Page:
(JTA) — Award-winning photographer Brian Hendler, who served for many years as JTA’s staff photographer in Israel, has died.
Hendler, a South African immigrant to Jerusalem, died suddenly on Wednesday at 63, according to The Jerusalem Post, one of the many news outlets for which Hendler worked. The report did not offer any information on cause of death.
Among the news outlets Hendler worked for were The Associated Press, Reuters and National Geographic. He also shot photos for Jewish and Zionist organizations.
During his tenure at JTA in the 2000s, Hendler won at least four first-place awards from the American Jewish Press Association. Among his award-winning shots were photos from Israel’s 2005 withdrawal from Gaza, “Sea of Soldiers” and “Leaving Gaza,” as well as conflict photos from 2004, “Grieving Soldiers in Gaza” and “Fighting the Fence.”
“Brian was as dedicated as they come,” said Lisa Hostein, JTA’s editor at the time and now the executive editor of Hadassah Magazine. “He always wanted to be at the right place for the right photo. Sometimes that happened with serendipity and sometimes it took days or weeks of planning. Throughout his tenure with JTA, he covered some of the most significant developments in Israeli life. It was often those images that the Jewish world saw first.”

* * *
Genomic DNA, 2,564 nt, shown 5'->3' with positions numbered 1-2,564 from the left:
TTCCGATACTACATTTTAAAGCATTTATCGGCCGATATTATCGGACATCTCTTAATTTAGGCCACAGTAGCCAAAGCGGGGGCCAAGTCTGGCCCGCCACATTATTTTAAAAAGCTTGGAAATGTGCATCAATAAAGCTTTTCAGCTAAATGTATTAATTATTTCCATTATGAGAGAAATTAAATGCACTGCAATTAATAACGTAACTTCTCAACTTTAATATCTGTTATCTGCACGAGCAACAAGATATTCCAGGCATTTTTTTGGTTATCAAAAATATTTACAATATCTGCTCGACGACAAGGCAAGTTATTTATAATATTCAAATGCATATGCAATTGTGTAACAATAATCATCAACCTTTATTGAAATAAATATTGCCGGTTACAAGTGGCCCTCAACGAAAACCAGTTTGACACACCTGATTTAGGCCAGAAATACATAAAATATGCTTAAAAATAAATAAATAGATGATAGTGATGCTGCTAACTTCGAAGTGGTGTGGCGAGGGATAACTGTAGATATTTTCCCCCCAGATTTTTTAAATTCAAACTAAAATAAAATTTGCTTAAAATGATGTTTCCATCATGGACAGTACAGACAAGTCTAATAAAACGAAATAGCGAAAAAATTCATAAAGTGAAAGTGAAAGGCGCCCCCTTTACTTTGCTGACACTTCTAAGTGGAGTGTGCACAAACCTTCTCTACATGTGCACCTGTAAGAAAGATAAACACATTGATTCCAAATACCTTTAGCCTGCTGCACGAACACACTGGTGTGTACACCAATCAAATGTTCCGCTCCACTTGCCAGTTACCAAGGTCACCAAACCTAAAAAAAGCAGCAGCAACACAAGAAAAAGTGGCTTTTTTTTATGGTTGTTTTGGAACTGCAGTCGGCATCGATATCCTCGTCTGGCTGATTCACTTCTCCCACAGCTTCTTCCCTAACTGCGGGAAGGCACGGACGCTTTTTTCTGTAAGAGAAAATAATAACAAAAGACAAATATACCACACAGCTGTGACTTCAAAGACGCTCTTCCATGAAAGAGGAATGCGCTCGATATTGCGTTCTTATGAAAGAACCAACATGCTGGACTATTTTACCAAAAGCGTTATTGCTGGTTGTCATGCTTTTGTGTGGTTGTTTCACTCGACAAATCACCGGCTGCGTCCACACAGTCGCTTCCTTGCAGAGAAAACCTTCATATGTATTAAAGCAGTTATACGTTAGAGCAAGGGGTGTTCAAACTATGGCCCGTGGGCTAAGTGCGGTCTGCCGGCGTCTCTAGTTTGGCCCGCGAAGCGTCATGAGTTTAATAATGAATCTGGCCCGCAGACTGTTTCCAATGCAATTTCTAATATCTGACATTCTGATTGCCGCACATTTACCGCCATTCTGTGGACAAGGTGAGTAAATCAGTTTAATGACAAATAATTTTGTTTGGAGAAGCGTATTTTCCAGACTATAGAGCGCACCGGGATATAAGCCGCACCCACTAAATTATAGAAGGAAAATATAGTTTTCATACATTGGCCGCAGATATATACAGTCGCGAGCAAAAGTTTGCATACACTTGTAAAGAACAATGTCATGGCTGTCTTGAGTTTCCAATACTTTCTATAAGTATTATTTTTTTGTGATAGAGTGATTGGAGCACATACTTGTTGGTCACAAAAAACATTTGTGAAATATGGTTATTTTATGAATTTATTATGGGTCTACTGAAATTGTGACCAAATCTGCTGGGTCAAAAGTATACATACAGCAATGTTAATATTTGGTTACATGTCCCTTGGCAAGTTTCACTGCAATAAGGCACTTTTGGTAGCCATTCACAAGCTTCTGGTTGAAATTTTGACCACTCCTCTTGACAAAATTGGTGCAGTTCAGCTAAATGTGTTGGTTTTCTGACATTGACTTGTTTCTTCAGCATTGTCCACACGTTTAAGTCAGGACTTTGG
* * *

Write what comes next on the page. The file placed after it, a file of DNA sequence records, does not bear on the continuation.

Dina Kraft, JTA’s Israel correspondent in the 2000s and now a journalism professor at Northeastern University, recalled Hendler’s delicate consideration of his interview subjects in joint assignments the two worked on for JTA.
“We spent a lot of time in the summer of 2005 in Gaza interviewing Jewish settlers ahead of their evacuation. I remember how considerate he was with his subjects there and on every assignment,” Kraft said. “Brian was a gifted photographer – able to capture human and relatable moments within complex stories, whether it was an Israeli mother holding her baby close during an air raid siren in the South or the lone footprints of Sudanese refugees crossing sand dunes into Israel.”
Hendler, who was not married and had no children, is survived by his mother and a brother in South Africa, the Post reported.
“Brian made aliyah at a young age all on his own, and stuck it out,” a relative in Jerusalem, Yael Newman, told The Jerusalem Post. “He was committed to Israel and Jewish values, and was passionate about his photography.”